You can launch the cam­era quickly with a dou­ble-tap of the home but­ton (even when the screen is off), which is handy, and the Note7 is able to fo­cus and take mul­ti­ple pho­tos quickly – af­ter all, no one wants to wait around be­fore be­ing able to take a sec­ond shot.

Don’t worry if the Pro mode is un­set­tling be­cause you’ll get fan­tas­tic pho­tos from the Note7 with­out chang­ing a thing. Like the S7, it of­fers ex­cel­lent lev­els of de­tail and colour. It can cope well with a wide range of sit­u­a­tions and weather con­di­tions.

The video mode shoots in Full HD if you don’t head into the set­tings and change it, but it’s ca­pa­ble of record­ing in up to UHD 4K (3840x2560), which is worth try­ing out, although that will fill your stor­age up much quicker. You also get modes such as Slow mo­tion (720p), Hyper­lapse (1080p), Video col­lage and Live broad­cast.

The front cam­era re­mains the same at 5Mp, with fea­tures such as an f/1.7 aper­ture, wide-an­gle 22mm lens and the abil­ity to record 1440p video. As with the S7, it’s a great choice for self­ies, of­fer­ing good qual­ity, eas­ily fit­ting a few peo­ple into the frame and the abil­ity to use the heart-rate mon­i­tor as a trig­ger.


It comes as no sur­prise that the Galaxy Note7 comes with An­droid 6.0 Marsh­mal­low pre­in­stalled, though it’s not Sam­sung’s own TouchWiz user in­ter­face. In­stead, it’s a new skin called Grace UX, a re­designed ver­sion of TouchWiz. We as­sume that it will get an up­grade to the up­com­ing An­droid 7.0 Nougat, but at the time of writ­ing we haven’t re­ceived of­fi­cial con­fir­ma­tion.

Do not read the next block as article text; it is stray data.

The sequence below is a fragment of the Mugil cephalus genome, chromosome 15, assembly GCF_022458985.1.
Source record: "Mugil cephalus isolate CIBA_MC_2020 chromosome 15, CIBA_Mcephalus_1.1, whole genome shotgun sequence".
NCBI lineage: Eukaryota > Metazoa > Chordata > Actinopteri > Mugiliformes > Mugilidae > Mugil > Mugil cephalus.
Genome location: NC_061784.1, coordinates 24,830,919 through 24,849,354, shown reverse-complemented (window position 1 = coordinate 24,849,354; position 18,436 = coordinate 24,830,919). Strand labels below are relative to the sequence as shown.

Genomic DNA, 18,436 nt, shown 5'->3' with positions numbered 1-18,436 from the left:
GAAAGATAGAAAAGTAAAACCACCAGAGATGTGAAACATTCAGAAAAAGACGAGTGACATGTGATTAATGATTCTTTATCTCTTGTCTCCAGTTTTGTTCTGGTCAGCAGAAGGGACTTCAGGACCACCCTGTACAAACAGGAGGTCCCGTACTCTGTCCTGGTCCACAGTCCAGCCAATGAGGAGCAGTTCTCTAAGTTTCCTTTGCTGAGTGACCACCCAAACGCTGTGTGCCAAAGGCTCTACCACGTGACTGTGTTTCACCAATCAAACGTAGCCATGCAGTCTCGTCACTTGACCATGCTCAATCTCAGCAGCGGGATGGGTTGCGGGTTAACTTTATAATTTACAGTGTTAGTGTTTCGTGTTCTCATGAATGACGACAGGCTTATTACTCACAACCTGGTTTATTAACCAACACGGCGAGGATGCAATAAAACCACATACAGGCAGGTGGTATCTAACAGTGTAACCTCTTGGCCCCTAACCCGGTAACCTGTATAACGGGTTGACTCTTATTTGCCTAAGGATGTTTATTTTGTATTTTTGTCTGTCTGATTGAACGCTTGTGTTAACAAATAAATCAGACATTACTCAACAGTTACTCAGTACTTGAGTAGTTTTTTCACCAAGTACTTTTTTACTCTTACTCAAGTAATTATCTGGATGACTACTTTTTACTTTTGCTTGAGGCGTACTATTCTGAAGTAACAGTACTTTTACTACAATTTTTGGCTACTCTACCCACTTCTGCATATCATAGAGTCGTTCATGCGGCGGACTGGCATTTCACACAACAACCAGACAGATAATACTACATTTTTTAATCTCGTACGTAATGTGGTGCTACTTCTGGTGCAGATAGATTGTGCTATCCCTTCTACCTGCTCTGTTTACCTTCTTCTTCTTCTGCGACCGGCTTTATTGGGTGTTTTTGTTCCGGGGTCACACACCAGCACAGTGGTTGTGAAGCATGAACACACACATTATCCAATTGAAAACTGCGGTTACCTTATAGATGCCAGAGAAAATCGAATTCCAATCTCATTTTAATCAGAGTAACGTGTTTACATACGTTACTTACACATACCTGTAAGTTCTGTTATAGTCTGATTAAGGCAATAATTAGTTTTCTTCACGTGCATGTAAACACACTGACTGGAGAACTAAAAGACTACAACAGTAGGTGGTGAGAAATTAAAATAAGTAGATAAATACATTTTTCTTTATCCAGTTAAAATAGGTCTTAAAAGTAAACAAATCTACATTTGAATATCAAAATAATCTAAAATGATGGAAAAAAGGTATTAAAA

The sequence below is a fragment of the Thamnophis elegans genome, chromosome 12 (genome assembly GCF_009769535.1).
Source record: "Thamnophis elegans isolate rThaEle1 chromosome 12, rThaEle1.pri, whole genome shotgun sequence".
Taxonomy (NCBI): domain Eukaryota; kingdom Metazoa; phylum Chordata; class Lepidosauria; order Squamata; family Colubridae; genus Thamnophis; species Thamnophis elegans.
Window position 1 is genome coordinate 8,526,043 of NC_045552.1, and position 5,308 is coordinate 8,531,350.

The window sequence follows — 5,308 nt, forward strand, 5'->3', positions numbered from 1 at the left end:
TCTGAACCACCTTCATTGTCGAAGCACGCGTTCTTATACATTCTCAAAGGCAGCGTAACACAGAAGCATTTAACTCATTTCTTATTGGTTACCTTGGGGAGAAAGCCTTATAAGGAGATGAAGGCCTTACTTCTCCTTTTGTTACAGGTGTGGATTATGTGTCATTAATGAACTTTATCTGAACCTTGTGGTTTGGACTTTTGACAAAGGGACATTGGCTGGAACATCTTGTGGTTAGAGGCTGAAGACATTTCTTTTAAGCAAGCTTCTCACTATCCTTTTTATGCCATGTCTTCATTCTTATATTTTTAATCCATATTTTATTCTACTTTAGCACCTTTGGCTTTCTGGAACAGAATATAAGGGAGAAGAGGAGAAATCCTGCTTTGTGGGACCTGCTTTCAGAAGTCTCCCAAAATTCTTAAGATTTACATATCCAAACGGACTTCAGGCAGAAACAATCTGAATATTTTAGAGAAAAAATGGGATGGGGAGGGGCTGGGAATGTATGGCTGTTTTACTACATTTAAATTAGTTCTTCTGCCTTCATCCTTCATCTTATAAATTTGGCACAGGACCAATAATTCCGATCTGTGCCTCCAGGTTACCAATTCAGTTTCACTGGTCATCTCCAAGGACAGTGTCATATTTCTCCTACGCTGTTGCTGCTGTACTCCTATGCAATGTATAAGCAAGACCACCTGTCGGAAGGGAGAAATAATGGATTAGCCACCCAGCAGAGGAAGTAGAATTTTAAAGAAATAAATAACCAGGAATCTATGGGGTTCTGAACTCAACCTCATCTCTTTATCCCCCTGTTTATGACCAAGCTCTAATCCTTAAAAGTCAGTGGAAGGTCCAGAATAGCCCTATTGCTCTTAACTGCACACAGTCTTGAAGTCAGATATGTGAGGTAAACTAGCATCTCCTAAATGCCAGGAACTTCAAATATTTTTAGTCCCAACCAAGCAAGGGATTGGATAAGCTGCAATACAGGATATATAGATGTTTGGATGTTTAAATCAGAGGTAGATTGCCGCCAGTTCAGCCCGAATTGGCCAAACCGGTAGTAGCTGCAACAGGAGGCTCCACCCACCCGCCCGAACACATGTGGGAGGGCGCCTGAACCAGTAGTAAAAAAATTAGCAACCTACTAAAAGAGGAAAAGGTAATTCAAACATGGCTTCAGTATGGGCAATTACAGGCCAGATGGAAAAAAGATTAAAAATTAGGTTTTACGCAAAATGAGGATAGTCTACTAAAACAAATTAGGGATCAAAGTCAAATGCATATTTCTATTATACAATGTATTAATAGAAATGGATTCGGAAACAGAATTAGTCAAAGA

Long gone are the days when TouchWiz was crude, com­pli­cated and gen­er­ally over the top. Nowa­days, the user in­ter­face is much cleaner and closer to stock An­droid, though with use­ful ad­di­tions pre­sented in an eas­ier way to han­dle. Grace UX has sub­tle dif­fer­ences such as softer colours in the icons all add up.

Some ele­ments look very dif­fer­ent, such as the drop-down menu (in­clud­ing quick ac­tions) and the set­tings menu. We’re not so keen on the lat­ter as you can’t scroll hor­i­zon­tally through the icons – in­stead you have five and can then

pull down to re­veal more. You can or­gan­ise it to you lik­ing, though it’s more awk­ward than be­fore.

Other parts of the in­ter­face re­main the same, such as the up­day news feed (swipe right from the main home screen) and the re­cent apps menu.

As you would ex­pect, you get all the fea­tures found on the Galaxy S7, in­clud­ing Multi-Win­dow, the abil­ity to run two apps side-by-side, Pop-up view, which lets you run some apps in a smaller win­dow, plus other op­tions such as smart cap­ture, di­rect call and smart stay.

The larger screen works par­tic­u­larly well for fea­tures such as Multi-Win­dow and some users may find them­selves reach­ing for a tablet a lot less be­cause of the Note7. As we’ve touched upon be­fore, we’re also im­pressed with the dual edge dis­play, which can be used, for ex­am­ple, to quickly ac­cess favourite con­tacts, apps and tools with dif­fer­ent pan­els. You can also use feeds to get in­for­ma­tion such as your step count and no­ti­fi­ca­tions – these scroll along the side – and light­ing means you know who’s call­ing when the phone is face down.

The Air Com­mand menu gives you plenty of op­tions, but bear in mind that you can use the S Pen to nav­i­gate if you pre­fer. It’s great when you need to be pre­cise (spreadsheets and the like) or you don’t want to get the screen grubby with your fin­ger­prints. New fea­tures in­clude the abil­ity to cre­ate gifs and trans­late lan­guage.

The phone comes with the Game Launcher that was in­tro­duced on the S7. Pre­in­stalled apps in­clude Sam­sung’s own as well as Microsoft of­fer­ings of Word and Skype.


The Galaxy Note7 is an im­pres­sive smart­phone from Sam­sung, bring­ing the de­sign and curved screen from the S7 edge and adding fea­tures such as wa­ter­proof­ing and im­prove­ments to the S Pen sty­lus. It’s not all rosy though, as the price is sky high, the iris scan­ner isn’t very us­able and the per­for­mance isn’t as smooth as we’d hoped. Look to the S7 edge if you’re not fussed about the S Pen.

Geek­bench 3

GFXBench Man­hat­tan

GFXBench T-Rex


Chris Martin